Buy a portable dehumidifier if you plan to move it from room to room. These often have wheels on the base and are easier to move, although some models can still be quite heavy.
If you need dehumidifying in multiple rooms, consider ducting a dehumidifier into the home’s HVAC system instead of buying a single-room unit. You’ll definitely want to call your Arlington air conditioning repair or service contractor for assistance with whole-home dehumidifying.
As with any electronics, the more expensive the machine, the more options. These are a few you should consider:
- Adjustable humidistat: This allows you to control the level of moisture in the room. Set it to your ideal relative humidity level and, once it reaches, the machine automatically shuts off.
- Built-in hygrometer: This instrument reads the room’s humidity level, which helps you accurately set the dehumidifier for maximum water extraction.
- Automatic shutoff: Most dehumidifiers will automatically shut off when they reach the desired humidity level or when the water reservoir is full. Just check to make sure the one you are considering does.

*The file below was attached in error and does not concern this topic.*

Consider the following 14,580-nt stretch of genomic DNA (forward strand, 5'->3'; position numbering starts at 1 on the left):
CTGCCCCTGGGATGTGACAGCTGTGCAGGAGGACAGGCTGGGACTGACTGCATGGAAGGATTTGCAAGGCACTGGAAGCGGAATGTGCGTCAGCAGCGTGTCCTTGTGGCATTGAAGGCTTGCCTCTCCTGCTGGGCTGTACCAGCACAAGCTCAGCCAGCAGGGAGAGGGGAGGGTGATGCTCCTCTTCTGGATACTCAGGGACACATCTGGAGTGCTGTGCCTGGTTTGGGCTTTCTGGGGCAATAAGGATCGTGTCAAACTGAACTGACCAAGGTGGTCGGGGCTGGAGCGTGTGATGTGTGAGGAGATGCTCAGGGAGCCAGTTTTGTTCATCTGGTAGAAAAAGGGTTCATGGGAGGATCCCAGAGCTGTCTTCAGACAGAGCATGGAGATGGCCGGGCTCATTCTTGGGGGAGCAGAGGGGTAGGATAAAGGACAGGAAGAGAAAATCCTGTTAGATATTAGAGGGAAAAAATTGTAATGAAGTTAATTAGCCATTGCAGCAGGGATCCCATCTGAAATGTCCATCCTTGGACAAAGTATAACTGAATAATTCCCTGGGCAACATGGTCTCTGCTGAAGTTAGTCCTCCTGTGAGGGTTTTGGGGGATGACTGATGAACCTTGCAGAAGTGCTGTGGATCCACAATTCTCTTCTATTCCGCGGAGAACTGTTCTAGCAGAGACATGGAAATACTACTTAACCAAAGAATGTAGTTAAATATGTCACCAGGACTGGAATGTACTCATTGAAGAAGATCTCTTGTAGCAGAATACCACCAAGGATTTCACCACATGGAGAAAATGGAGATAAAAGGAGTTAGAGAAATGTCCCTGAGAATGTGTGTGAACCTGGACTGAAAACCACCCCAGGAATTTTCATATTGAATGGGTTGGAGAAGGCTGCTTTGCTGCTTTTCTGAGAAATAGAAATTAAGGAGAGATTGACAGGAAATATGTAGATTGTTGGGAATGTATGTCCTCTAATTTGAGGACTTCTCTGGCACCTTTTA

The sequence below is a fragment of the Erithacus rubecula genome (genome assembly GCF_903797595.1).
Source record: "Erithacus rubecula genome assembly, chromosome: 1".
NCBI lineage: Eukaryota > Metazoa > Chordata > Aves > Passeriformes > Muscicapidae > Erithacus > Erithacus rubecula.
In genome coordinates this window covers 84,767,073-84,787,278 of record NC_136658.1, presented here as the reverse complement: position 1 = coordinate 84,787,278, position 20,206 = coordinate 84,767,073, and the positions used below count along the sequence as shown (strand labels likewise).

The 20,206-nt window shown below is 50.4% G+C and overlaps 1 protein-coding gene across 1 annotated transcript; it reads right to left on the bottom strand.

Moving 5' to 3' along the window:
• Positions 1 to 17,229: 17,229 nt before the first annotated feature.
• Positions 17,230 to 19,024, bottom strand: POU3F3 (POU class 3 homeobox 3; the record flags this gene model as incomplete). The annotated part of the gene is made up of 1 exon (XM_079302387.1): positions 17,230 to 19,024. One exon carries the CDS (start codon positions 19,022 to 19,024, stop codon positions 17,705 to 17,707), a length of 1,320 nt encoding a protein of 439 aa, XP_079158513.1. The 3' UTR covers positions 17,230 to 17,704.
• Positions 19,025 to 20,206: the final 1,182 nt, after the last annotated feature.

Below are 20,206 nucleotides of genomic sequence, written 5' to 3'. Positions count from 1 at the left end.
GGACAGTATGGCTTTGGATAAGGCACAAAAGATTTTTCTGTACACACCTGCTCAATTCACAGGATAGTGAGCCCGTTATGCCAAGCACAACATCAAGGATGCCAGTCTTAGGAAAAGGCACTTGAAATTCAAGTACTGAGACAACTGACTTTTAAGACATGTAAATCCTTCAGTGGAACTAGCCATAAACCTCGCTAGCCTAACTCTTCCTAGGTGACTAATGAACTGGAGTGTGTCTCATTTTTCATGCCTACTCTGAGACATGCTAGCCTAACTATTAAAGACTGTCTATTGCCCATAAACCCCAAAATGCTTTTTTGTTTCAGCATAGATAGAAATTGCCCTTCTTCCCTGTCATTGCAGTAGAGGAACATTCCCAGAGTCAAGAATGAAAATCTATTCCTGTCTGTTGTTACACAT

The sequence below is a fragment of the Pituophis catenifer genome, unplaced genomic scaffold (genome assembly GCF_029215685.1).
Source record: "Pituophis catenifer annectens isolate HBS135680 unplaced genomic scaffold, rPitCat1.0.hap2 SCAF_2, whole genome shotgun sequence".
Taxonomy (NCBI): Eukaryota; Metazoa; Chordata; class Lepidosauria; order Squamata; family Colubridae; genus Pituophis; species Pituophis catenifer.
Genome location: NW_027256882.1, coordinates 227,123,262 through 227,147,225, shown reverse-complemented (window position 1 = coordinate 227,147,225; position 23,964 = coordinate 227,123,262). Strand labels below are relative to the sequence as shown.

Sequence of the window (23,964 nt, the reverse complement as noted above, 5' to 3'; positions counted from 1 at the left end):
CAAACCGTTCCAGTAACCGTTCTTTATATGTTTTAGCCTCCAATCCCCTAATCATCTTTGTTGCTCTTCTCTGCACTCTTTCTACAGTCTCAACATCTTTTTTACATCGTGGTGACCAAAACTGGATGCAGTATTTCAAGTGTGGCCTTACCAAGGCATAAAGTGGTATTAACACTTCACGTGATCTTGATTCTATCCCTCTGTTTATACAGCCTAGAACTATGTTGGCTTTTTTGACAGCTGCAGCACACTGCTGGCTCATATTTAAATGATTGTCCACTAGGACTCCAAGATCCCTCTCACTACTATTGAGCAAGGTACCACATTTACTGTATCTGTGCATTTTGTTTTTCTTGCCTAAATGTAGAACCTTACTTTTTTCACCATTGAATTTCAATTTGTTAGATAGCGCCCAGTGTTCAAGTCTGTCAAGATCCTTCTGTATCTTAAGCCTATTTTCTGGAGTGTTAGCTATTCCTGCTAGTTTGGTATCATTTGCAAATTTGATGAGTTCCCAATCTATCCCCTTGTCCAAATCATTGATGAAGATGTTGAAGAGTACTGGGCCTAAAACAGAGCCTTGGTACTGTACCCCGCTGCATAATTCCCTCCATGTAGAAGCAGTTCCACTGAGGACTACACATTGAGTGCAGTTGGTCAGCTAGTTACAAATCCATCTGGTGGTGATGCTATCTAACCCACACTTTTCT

- Automatic defrost: If a dehumidifier is used too much, frost can build up in the coils — not unlike a freezer. This can damage the components. Auto defrost will keep the machine’s fan running to melt the frost.
Most dehumidifiers are simple to maintain, so you will not need service calls from your Arlington air conditioning repair or service contractor. However, as you have semi-annual maintenance checkups made, you can always ask the tech to look over the dehumidifier and make sure it’s operating with the air conditioning and heating equipment as expected.